Northerners: From the Ice Age to the Present Day

Posted on: September 11th, 2023 by mlpEditor

How have northerners shaped the world we live in today?

Brian Groom, author of the bestselling Northerners: A History, From the Ice Age to the Present Day, will outline 180 million years of history showing how the north’s people have shaped Britain and the world in unexpected ways.

Manchester was at the heart of it, from the Roman era to becoming the nineteenth century’s ‘shock city’. Brian will show how the past echoes down the centuries and explore what northernness means today and the crucial role that Manchester and the north can play in Britain’s future.

Northern England, fashioned by waves of migration, invasions and battles, has had a profound impact on European culture and the global economy. It was not just the Industrial Revolution, viewed by economic historians as the key event in human history – and in which Manchester played a globally decisive role. At least six Roman emperors ruled for a period from the north. And the Anglo-Saxon kingdom of Northumbria was Europe’s leading cultural and intellectual centre.

Northern writers, activists, artists and comedians are celebrated the world over, from Wordsworth, the Brontes and Gaskell to LS Lowry, Emmeline Pankhurst and Peter Kay. St Oswald and Bede shaped the spiritual and cultural landscapes of Britain and Europe, and the world was revolutionised by the inventions of Richard Arkwright and the Stephensons. The north has exported some of sport’s biggest names and defined the sound of generations, from the Beatles to Britpop.

Join us at this Lit & Phil Local event to celebrate the history and future of the north, and northernness!


**This is a ‘Lit & Phil Local’ event. Priority booking is offered to local communities.**

Manchester Voices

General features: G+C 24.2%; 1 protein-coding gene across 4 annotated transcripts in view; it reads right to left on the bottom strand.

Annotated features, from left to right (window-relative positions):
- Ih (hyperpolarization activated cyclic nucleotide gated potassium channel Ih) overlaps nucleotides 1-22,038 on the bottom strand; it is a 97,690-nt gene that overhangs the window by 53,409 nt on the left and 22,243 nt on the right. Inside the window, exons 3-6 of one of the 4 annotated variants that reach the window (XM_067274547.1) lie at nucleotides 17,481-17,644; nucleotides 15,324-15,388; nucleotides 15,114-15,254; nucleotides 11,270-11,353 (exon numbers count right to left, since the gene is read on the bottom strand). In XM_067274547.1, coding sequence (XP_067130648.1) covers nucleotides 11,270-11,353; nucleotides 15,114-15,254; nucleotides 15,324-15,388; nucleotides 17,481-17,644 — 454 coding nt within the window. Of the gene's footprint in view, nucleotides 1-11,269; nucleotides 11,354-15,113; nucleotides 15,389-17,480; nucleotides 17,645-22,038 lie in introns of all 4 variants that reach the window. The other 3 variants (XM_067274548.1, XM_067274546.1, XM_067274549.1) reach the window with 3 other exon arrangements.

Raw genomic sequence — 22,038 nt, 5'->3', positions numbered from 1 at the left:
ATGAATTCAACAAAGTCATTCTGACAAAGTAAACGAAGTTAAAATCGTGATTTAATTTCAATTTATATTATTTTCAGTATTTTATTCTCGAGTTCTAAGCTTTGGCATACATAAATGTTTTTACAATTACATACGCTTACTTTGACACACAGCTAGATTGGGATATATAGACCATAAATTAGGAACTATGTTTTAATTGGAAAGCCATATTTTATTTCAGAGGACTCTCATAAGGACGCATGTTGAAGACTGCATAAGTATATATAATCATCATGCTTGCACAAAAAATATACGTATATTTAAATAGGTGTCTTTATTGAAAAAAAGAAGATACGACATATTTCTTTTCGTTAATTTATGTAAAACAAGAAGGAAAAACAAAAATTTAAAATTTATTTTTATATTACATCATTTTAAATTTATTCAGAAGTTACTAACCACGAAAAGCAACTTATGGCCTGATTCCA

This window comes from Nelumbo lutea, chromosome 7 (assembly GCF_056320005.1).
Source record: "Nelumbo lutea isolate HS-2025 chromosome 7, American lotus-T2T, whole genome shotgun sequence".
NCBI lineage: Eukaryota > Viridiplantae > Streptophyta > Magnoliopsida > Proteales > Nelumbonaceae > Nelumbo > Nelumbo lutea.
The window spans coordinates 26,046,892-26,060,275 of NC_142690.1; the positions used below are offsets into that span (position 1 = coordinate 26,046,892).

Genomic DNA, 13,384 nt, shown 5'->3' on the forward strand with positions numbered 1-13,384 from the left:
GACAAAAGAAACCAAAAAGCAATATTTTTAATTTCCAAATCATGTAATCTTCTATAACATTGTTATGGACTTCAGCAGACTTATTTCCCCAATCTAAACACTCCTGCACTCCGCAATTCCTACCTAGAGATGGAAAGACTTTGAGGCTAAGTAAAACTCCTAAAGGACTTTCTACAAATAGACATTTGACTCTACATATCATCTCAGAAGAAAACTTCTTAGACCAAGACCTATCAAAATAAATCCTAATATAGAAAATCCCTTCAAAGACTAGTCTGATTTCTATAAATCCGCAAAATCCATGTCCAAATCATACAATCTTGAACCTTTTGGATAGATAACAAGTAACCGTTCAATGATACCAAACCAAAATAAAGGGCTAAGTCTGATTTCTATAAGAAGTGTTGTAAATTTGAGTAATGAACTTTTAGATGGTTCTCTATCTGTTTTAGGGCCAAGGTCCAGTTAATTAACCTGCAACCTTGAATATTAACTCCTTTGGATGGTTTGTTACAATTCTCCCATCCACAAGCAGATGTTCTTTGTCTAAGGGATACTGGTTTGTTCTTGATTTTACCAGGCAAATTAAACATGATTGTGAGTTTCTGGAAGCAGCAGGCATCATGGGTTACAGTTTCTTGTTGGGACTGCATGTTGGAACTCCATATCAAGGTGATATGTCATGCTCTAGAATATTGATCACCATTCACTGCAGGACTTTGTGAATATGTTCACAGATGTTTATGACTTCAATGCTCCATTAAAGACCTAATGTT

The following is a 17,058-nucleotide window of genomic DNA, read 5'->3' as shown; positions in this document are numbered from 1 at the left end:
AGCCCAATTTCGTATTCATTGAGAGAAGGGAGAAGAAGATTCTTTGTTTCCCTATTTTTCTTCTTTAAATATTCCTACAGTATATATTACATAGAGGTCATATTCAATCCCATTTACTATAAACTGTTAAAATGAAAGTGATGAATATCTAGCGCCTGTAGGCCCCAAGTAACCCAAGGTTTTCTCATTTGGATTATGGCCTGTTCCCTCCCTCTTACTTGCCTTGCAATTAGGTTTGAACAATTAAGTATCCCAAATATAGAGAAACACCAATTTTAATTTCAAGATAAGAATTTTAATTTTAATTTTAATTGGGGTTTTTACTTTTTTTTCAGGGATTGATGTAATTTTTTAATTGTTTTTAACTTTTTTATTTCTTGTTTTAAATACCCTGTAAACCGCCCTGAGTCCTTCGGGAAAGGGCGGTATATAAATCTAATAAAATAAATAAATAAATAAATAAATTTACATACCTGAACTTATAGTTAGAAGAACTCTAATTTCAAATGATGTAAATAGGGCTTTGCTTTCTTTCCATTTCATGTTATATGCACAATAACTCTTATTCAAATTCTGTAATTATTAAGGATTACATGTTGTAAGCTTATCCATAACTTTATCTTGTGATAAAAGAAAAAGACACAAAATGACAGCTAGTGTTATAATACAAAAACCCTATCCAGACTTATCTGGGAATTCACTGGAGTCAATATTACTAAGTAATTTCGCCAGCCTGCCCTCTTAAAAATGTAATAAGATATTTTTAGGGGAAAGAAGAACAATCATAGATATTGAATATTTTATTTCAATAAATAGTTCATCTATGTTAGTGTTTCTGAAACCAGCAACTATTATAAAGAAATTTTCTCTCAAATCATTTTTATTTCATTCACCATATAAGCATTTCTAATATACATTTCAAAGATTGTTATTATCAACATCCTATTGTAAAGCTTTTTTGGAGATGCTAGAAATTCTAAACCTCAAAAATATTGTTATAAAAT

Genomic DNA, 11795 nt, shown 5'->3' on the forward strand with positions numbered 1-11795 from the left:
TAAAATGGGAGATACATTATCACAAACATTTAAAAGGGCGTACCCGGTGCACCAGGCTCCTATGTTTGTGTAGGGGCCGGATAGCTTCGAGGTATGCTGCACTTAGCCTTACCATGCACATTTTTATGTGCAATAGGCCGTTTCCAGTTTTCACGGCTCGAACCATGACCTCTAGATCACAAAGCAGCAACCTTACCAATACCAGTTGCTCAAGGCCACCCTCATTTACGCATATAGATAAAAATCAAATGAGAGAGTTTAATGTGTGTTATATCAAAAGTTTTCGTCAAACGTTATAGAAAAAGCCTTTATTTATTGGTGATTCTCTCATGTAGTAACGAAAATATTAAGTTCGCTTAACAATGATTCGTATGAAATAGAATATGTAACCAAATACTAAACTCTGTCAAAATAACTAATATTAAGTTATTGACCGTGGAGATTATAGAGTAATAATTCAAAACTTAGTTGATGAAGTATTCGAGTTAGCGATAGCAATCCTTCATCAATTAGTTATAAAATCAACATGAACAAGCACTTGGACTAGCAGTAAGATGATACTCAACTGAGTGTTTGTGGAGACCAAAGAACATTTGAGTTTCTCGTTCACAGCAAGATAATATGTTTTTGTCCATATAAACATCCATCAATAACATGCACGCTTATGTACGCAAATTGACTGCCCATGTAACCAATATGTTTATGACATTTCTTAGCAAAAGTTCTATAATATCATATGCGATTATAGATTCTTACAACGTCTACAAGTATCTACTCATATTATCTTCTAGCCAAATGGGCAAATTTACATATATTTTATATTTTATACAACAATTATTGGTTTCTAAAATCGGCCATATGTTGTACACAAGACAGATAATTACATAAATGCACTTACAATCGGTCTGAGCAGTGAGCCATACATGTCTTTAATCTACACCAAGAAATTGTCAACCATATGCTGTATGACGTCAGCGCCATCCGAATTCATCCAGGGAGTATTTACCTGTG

Posted on: July 13th, 2022 by mlpAdmin

Dr Rob Drummond explores the accents, dialects and identities of Greater Manchester.

Dr Rob Drummond is the man behind ‘Manchester Voices’, the largest sociolinguistics project to examine the spoken language of Greater Manchester.

His talk tackles intriguing questions such as: Does the way we speak relate to who we are? How different are accents and dialects across Greater Manchester? Do our voices suggest older loyalties to Lancashire and Cheshire? He’ll also explain why understanding how language works is valuable to everyone.

Rob’s research team used online research and Geographic Information System software to examine archive recordings of local people born around 1900. At the same time, they collected and investigated current linguistic data in the Accent Van, their mobile recording booth.

The findings reveal a deep, complex relationship between spoken language and a sense of identity. They offer new insights into how acutely aware many people are of how they use language. And they show that accent diversity is alive and well across the region. Although sadly, some cherished dialect terms are beginning to fade.

Rob’s research was funded by the Arts and Humanities Research Council.

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